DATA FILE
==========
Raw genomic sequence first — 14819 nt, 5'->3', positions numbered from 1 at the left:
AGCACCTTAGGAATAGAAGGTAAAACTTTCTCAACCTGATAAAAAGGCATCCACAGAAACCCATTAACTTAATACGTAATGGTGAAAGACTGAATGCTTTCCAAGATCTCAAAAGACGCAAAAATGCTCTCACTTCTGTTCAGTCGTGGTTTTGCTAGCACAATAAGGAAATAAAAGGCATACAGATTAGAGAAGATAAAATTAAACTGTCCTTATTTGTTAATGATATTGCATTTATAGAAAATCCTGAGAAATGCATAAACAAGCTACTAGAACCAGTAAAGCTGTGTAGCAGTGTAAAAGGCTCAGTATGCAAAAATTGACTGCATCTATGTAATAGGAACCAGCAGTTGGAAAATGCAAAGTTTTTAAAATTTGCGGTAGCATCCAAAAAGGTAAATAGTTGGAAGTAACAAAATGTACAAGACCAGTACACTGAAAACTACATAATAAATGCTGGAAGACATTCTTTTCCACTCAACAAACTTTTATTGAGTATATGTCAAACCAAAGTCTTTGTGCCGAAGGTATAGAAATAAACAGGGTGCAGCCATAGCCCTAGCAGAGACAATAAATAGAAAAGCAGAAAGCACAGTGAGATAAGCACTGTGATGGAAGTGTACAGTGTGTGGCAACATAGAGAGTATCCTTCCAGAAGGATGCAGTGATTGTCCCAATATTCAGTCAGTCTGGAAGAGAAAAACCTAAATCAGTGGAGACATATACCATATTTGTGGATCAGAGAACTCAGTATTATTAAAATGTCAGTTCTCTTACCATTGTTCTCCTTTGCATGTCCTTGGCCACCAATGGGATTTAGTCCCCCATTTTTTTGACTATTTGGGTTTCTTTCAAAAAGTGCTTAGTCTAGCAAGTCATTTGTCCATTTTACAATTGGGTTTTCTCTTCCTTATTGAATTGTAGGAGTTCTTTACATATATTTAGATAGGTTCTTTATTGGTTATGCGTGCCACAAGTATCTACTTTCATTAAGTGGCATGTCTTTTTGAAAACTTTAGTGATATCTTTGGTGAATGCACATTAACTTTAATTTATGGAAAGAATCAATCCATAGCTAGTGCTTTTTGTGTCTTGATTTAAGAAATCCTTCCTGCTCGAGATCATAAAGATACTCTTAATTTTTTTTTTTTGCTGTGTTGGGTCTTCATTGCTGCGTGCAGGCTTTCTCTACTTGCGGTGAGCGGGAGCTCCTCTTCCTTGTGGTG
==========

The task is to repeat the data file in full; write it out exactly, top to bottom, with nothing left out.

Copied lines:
Raw genomic sequence first — 14819 nt, 5'->3', positions numbered from 1 at the left:
AGCACCTTAGGAATAGAAGGTAAAACTTTCTCAACCTGATAAAAAGGCATCCACAGAAACCCATTAACTTAATACGTAATGGTGAAAGACTGAATGCTTTCCAAGATCTCAAAAGACGCAAAAATGCTCTCACTTCTGTTCAGTCGTGGTTTTGCTAGCACAATAAGGAAATAAAAGGCATACAGATTAGAGAAGATAAAATTAAACTGTCCTTATTTGTTAATGATATTGCATTTATAGAAAATCCTGAGAAATGCATAAACAAGCTACTAGAACCAGTAAAGCTGTGTAGCAGTGTAAAAGGCTCAGTATGCAAAAATTGACTGCATCTATGTAATAGGAACCAGCAGTTGGAAAATGCAAAGTTTTTAAAATTTGCGGTAGCATCCAAAAAGGTAAATAGTTGGAAGTAACAAAATGTACAAGACCAGTACACTGAAAACTACATAATAAATGCTGGAAGACATTCTTTTCCACTCAACAAACTTTTATTGAGTATATGTCAAACCAAAGTCTTTGTGCCGAAGGTATAGAAATAAACAGGGTGCAGCCATAGCCCTAGCAGAGACAATAAATAGAAAAGCAGAAAGCACAGTGAGATAAGCACTGTGATGGAAGTGTACAGTGTGTGGCAACATAGAGAGTATCCTTCCAGAAGGATGCAGTGATTGTCCCAATATTCAGTCAGTCTGGAAGAGAAAAACCTAAATCAGTGGAGACATATACCATATTTGTGGATCAGAGAACTCAGTATTATTAAAATGTCAGTTCTCTTACCATTGTTCTCCTTTGCATGTCCTTGGCCACCAATGGGATTTAGTCCCCCATTTTTTTGACTATTTGGGTTTCTTTCAAAAAGTGCTTAGTCTAGCAAGTCATTTGTCCATTTTACAATTGGGTTTTCTCTTCCTTATTGAATTGTAGGAGTTCTTTACATATATTTAGATAGGTTCTTTATTGGTTATGCGTGCCACAAGTATCTACTTTCATTAAGTGGCATGTCTTTTTGAAAACTTTAGTGATATCTTTGGTGAATGCACATTAACTTTAATTTATGGAAAGAATCAATCCATAGCTAGTGCTTTTTGTGTCTTGATTTAAGAAATCCTTCCTGCTCGAGATCATAAAGATACTCTTAATTTTTTTTTTTTGCTGTGTTGGGTCTTCATTGCTGCGTGCAGGCTTTCTCTACTTGCGGTGAGCGGGAGCTCCTCTTCCTTGTGGTG